The Magi – a poem

Today is the 6th January, 3 Kings day in several countries. But who is to say if the Magi were Kings? They were astronomers. Perhaps they were not even only men, and nowhere in the bible does it say that there were 3 of them

The Israelites had a tradition of personifying wisdom as a woman. Proverbs Chapter 8 begins

Does not wisdom call out? Does not understanding raise her voice? At the highest point along the way, where the paths meet, she takes her stand.

If Jewish audiences were used to hearing wisdom personified in female terms it might not have been surprising to them that some of the magi who personified wisdom in the nativity account could also have been a woman. 

The gospel of Matthew does not mention that Joseph was present at all when the magi came to visit.  In fact in the account, we find the phrase ‘the child and his mother’ five times but no mention of a father. Vivano says that in Middle Eastern tradition it would not have been at all proper for a woman to be in the presence of men without other women present. If some of the magi had been women there would have been no issue with Mary welcoming them in to visit Jesus even though her husband Joseph was not there.

The Magi are also not Kings, or even Wise men, but astronomers. They took a long time to reach Jesus, and there is every reason to believe that he would have been around 2 years of age when they did, which ties with the massacre of all boy children under the age of 2 by Herod.

So here is my poem about the Magi from the East

Looking up into the sky is what we do every night,

for when the darkness falls, the stars do shine most bright.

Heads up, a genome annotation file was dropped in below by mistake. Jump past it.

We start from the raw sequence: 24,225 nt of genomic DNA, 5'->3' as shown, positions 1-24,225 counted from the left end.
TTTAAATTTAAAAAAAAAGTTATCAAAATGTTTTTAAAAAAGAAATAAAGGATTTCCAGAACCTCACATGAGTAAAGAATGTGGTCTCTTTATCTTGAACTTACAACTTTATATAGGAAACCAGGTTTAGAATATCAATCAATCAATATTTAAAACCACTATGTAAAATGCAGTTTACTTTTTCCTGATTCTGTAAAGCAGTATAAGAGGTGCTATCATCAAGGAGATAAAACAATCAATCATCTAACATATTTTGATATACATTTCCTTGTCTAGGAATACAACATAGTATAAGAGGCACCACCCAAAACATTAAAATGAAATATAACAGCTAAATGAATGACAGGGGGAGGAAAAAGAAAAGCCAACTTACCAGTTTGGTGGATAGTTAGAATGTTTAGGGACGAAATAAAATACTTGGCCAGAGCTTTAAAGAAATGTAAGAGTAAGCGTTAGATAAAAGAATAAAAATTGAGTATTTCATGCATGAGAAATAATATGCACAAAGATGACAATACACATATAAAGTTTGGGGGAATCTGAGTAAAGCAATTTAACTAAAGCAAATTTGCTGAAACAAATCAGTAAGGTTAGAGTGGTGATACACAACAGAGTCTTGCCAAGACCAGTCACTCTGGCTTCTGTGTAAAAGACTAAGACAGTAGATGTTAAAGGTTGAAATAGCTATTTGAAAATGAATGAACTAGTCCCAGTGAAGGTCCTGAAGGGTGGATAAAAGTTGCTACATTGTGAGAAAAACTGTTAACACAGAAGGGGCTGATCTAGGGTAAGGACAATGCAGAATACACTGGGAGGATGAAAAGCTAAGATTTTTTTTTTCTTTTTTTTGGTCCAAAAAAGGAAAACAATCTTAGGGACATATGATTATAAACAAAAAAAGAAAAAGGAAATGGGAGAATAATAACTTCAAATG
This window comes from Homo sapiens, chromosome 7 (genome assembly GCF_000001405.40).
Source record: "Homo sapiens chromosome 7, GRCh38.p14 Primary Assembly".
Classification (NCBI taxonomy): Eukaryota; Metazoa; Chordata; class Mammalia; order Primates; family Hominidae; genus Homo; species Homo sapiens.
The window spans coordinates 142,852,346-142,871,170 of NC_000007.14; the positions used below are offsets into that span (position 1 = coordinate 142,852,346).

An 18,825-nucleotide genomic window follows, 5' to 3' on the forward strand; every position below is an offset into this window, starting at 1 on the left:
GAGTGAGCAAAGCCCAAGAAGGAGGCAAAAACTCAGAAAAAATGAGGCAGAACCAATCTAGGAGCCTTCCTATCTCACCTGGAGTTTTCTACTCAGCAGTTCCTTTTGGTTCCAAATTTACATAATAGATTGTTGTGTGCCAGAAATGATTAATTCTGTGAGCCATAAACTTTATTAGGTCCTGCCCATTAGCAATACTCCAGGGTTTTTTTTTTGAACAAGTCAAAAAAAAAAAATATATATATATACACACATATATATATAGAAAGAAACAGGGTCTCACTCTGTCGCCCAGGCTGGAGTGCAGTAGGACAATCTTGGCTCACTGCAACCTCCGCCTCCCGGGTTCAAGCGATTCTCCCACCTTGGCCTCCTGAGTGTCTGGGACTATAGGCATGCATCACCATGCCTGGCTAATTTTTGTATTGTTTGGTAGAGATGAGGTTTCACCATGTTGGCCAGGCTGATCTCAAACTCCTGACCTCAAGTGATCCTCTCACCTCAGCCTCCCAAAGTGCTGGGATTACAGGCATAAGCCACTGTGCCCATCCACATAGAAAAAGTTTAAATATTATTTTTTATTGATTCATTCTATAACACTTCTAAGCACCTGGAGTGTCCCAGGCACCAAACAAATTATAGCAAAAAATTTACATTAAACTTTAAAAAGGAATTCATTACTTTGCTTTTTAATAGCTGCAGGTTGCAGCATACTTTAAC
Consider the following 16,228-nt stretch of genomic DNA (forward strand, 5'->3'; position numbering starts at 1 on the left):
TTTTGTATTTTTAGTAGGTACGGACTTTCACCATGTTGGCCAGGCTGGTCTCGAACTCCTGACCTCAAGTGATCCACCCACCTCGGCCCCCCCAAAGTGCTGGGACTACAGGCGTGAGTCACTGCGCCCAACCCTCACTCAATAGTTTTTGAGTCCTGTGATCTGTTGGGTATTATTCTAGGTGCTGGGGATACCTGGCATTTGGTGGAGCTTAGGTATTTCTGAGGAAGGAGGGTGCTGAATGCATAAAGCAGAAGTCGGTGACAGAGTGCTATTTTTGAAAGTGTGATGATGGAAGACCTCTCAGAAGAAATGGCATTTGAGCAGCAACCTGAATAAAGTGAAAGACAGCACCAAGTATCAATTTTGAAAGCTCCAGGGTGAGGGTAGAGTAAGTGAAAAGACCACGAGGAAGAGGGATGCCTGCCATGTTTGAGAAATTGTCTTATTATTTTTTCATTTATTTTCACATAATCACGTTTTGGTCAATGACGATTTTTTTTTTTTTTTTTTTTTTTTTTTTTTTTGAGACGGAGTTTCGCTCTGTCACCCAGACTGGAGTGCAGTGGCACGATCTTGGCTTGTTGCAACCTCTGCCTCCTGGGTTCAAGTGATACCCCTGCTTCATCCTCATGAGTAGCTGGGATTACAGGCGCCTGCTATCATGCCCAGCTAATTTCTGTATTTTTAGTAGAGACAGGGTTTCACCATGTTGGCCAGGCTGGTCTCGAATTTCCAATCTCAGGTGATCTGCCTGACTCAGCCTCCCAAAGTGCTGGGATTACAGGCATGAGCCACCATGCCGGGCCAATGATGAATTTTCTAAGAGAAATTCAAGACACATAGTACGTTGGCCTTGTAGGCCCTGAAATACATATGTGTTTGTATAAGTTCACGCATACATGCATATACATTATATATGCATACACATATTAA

The planets are above us,

The stars and milky way.

You only need to read them

To know what they want to say.

One night it was especially clear,

Not a cloud in sight.

When suddenly in the West

We saw a new star rise.

It rose above all the rest;

symbolic of a new born king.

Our ancient texts had foretold such a star as this.

A child would be born, quite humble, and rise to greater things.

To see such a star, and such a child was enough to give us wings.

We saddled up our camels, with all that we would need:

Water, spices, cloths and food.

The camels they could sense our mood,

They rose mightily from the ground

And we started our caravan.

There were several of us on the trip

Casper, Melchior, and Balthasar,

Ava, Sara and Soraya.

The servants too, they had to come

Yasmin, Ahmed and Solayman.

And then as guards, we took 2 Men

As fierce and strong as 7 lions.

Abbas, so well named

And Bijan, a Hero widely famed.

The roads were hard, and full of dust

By day we’d sleep, for sleep we must

By night we would follow that brightest star

And always know just where we are.

The journey took us many months,

And often times, someone would cry:

What are we doing?

Are we quite mad?

But then would quieten when they saw

The star ahead of us, clear and raw.

We traded cloth and spices too

We bartered for gifts,

that for a King would do.

Finally after many months

We reached the city Jerusalem.

We asked around about the King

And Herod did invite us in.

He seemed quite nice,

He bought some spice,

But of a new King, he did not know.

But was keen to also go

And worship him. Or so he said.

And so we left, feeling much refreshed

And travelled on to Bethlehem.

where finally the star did stop

shining brightly above a house.

We met the child, and his Mother too.

A spirit of peace filled the place,

The child was calm, and seemed to sense

How far we had travelled and why we were sent.

We gave our gifts

And in the night

Sara had a vivid sight,

That filled us all with dread

For Herod wanted the child king dead.

And so we left another way

And travelled quickly in the day,

Guided no longer by a star,

But guided by our joyful hearts.

The way back home was just as long

But now we felt so much more strong

We had seen a King; that much we knew

A privilege granted to just a few.